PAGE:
I enjoy Philbrick's books, including this one. Because of Philbrick's nautical expertise, I was expecting more about the actual Mayflower (its outfitting, the crossing, data about ships of the period or transatlantic sailings of the time). There's not a lot on this but a good deal on the early life of the pilgrims in New England, most of which was interesting. The rest of the book is about the war between the native Indians and the pilgrims and puritans. Though I learned a lot here, it seems that Philbrick had trouble deciding what to include and what to leave out. So Roger Williams' Rhode Island settlement comes in and out of the story as needed; we learn at the end of settlements in Maine and their fights with the natives, but we don't learn when Maine was settled, by whom, etc. So the second part is not a comprehensive history of the 17th century in America, though at times it feels as though the author wants to write one.
The narrator--George Guidall-- is good, though I prefer him in fiction, where he is tops.
I was eager to find a series which told suspenseful stories beautifully written about compelling characters in an historically accurate way. I love the work of Eric Ambler, and also enjoy Alan Furst, who in my mind is less consistently good. Philip Kerr's work came as a huge disappointment in every respect. The characters are so unlikeable I found it hard to care what happened in the story. The historical atmosphere created here is very thin; the language is vulgar, the story contrived. Ambler or Furst, this is not.
We are living in a golden age for histories of the Second World War, it seems, because Lynne Olson has produced a brilliant and fascinating work which covers new ground. One might have thought that nothing new could be said about the Battle of Britain, or the FDR Churchill relationship, but Olson proves that wrong. The author tells the fascinating story of life in England during the war years through the thoughts and actions of three American agents in history: Ambassador Gil Winant, journalist Edward R. Murrow, and head of Lend-Lease program, Averell Harriman. The work is meticulously researched and the story wonderfully told. The last portion of the book does cover very familiar ground, but the bulk of the work is important history being told here for the first time in this work.
I agree with another reviewer who stated that Ian Toll's earlier book, Six Frigates, was interesting, but that Pacific Crucible is amazingly good. I have read widely on the naval war in the Pacific and would rank this as one of the very best books on the topic ever. It is wonderfully researched, capturing both the historical influences affecting the decisions of the navies on both sides, as well as the lived experiences of the participants. Toll begins the work with an analysis of the impact of Captain Mahan's book, "The Influence of Sea Power on History". Also fascinating were his chapter on the cultural and ideological developments in Japan prior to the war, and his psychological portraits of Yamamoto and of Nimitz (each of whom deserves a full biography). I am not a fan of Grover Gardner generally, but he did an excellent job here.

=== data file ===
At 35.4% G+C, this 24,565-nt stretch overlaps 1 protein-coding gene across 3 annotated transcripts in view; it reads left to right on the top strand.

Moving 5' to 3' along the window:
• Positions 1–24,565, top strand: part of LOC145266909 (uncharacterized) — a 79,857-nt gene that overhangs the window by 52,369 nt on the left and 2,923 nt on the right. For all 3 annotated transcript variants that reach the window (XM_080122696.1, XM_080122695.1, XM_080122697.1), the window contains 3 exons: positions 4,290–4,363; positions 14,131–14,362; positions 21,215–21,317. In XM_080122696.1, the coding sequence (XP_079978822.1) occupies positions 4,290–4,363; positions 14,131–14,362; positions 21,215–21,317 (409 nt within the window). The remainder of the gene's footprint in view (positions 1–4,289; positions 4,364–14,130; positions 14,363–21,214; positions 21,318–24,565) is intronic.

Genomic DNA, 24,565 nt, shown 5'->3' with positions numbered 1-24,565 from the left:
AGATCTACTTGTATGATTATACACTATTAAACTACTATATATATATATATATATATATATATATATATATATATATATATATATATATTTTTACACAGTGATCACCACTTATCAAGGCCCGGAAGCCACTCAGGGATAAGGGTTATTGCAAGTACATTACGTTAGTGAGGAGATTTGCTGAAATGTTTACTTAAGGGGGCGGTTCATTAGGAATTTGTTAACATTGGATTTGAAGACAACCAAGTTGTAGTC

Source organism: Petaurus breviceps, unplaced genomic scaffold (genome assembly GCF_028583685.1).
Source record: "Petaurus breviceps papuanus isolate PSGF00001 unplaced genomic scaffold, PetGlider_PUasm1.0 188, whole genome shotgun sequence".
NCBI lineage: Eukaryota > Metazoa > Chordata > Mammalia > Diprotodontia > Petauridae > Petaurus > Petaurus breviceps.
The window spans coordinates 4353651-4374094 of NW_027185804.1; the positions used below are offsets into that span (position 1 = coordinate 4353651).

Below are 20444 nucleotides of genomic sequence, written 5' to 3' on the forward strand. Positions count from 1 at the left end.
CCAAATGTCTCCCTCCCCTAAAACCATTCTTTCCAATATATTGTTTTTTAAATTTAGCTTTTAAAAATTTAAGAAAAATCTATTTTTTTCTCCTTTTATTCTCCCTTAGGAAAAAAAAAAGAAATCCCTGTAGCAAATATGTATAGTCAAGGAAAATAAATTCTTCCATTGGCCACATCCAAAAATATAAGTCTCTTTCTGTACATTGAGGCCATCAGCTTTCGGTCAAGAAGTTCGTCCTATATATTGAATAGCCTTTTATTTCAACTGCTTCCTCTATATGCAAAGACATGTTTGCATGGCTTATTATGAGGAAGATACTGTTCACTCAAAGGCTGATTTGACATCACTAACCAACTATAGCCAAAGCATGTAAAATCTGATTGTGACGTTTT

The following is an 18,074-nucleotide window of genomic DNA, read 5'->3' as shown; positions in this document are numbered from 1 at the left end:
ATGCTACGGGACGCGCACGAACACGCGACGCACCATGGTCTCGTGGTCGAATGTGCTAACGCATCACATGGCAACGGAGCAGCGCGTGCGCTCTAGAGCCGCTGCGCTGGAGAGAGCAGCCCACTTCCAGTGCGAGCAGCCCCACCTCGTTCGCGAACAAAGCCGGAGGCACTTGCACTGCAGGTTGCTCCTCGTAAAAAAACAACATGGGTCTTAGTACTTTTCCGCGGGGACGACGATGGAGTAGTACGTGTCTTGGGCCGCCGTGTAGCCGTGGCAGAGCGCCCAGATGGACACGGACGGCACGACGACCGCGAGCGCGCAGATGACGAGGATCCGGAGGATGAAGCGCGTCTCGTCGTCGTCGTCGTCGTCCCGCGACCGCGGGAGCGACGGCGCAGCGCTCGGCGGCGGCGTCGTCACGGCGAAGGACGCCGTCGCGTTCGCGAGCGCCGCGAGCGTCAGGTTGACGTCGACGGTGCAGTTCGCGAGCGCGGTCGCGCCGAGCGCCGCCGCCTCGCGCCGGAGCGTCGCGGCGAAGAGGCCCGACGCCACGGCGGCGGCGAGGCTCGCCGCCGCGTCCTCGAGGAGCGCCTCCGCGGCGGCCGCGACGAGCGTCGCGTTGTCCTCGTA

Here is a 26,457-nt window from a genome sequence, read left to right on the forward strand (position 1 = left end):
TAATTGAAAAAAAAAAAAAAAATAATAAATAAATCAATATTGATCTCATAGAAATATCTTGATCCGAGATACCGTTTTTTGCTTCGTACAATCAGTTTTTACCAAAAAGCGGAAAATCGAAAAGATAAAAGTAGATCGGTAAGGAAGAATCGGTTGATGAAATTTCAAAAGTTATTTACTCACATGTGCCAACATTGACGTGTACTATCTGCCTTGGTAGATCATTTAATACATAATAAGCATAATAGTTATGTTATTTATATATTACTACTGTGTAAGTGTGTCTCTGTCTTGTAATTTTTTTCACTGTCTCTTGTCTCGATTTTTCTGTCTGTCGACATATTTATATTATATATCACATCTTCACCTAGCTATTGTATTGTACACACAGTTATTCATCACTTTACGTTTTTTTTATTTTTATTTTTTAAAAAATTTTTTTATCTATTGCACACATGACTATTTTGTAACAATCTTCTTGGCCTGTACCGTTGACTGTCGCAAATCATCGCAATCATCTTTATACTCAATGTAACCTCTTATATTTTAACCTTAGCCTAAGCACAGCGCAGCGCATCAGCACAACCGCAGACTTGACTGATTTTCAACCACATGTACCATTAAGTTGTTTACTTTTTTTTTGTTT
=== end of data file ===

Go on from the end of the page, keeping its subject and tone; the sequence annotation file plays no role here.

My only complaint is an out-of-key note in the epilogue, where Toll uncritically cites a comment from Robert Sherwood, the playwright turned FDR speech writer, that World War II was widely unpopular with the US public. This is an extra-ordinary claim not borne out by the historical record, at least on its surface, made by a person promoting the reputation of FDR as the figure who held us all together. To accept such a statement without further research into its historical accuracy was a slip, in my opinion. It's the small portion that makes the whole work 99 and 44/100% excellent.
If you enjoy the naval histories of James Hornfischer, you'll love Pacific Crucible. It is a great book.
This book is very well written and narrated, but its subject matter is a bit narrow in appeal. It details the final years of Churchill's life. As a Churchill admirer, I enjoyed the book and felt it was a way of spending time in the presence of the great man WSC was. You will learn about people around WSC and more about the issues of the day, but there are no bright new insights into his character.
The author is a very literate and amusing guy, who only occasionally uses this forum to settle political scores. Two strikes against this book are: 1) the first quarter is about the author prior to his association with Churchill. That may not appeal to everyone but I liked that part. 2) This is perhaps the WORST sound editing I have ever heard in an audio book. Things go along fine for a stretch and then there's duplicate lines, long pauses, repeated words, etc. It's as if no one bothered to listen to the final audio product and correct the many recording errors. I don't know how to rate this defect, The narration, by the author's nephew, is very good, the story is interesting, and the book overall is fine. But if there were a category for "sound editing", I would give one star.